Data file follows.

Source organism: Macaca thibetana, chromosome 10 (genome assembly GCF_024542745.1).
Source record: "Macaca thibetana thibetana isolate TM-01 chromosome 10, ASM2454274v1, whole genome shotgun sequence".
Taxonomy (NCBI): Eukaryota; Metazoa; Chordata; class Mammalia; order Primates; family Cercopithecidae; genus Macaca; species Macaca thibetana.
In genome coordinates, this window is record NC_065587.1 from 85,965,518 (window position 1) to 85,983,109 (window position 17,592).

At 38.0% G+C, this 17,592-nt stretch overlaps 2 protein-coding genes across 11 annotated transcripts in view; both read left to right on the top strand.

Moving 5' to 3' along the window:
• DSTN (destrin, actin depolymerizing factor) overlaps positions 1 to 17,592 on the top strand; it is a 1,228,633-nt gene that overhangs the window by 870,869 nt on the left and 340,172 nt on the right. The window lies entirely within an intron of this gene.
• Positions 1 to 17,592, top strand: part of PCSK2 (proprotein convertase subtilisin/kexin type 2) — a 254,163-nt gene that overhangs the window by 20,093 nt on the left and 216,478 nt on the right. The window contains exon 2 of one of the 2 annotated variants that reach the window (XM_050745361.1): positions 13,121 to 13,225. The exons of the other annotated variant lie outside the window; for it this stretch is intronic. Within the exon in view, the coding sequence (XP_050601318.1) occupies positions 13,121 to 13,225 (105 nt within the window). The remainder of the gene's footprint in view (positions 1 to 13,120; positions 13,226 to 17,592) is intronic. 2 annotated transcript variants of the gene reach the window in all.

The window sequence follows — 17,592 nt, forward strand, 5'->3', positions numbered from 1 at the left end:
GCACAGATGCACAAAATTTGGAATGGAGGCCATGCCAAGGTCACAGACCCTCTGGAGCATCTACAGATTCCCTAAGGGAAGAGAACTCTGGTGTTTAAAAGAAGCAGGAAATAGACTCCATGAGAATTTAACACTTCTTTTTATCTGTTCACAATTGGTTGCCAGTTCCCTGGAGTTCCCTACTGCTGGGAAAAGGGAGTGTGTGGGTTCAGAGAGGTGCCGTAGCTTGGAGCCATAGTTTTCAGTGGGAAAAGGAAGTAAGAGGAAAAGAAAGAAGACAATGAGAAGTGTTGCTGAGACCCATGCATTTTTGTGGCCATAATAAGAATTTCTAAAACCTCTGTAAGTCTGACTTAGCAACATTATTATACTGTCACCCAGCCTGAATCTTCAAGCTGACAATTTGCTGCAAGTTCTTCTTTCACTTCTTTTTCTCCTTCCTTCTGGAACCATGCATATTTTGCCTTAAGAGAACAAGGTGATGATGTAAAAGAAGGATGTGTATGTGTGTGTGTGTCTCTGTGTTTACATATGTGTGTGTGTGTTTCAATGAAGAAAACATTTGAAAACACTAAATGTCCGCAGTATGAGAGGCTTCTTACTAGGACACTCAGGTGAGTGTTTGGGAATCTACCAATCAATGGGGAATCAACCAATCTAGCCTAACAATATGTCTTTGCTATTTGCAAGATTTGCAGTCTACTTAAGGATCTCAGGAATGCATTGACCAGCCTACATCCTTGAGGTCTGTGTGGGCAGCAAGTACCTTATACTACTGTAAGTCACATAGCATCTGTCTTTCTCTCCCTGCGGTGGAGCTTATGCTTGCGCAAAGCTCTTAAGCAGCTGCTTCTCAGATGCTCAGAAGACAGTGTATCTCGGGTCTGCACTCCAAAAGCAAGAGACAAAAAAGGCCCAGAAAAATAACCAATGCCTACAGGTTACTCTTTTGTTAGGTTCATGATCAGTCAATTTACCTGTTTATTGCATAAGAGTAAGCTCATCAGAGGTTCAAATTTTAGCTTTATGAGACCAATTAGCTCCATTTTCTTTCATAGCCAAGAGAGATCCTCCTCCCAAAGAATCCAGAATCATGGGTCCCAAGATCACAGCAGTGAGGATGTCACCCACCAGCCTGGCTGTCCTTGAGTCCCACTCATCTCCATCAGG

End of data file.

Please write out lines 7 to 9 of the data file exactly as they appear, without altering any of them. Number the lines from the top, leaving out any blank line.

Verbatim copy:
• DSTN (destrin, actin depolymerizing factor) overlaps positions 1 to 17,592 on the top strand; it is a 1,228,633-nt gene that overhangs the window by 870,869 nt on the left and 340,172 nt on the right. The window lies entirely within an intron of this gene.
• Positions 1 to 17,592, top strand: part of PCSK2 (proprotein convertase subtilisin/kexin type 2) — a 254,163-nt gene that overhangs the window by 20,093 nt on the left and 216,478 nt on the right. The window contains exon 2 of one of the 2 annotated variants that reach the window (XM_050745361.1): positions 13,121 to 13,225. The exons of the other annotated variant lie outside the window; for it this stretch is intronic. Within the exon in view, the coding sequence (XP_050601318.1) occupies positions 13,121 to 13,225 (105 nt within the window). The remainder of the gene's footprint in view (positions 1 to 13,120; positions 13,226 to 17,592) is intronic. 2 annotated transcript variants of the gene reach the window in all.

The window sequence follows — 17,592 nt, forward strand, 5'->3', positions numbered from 1 at the left end: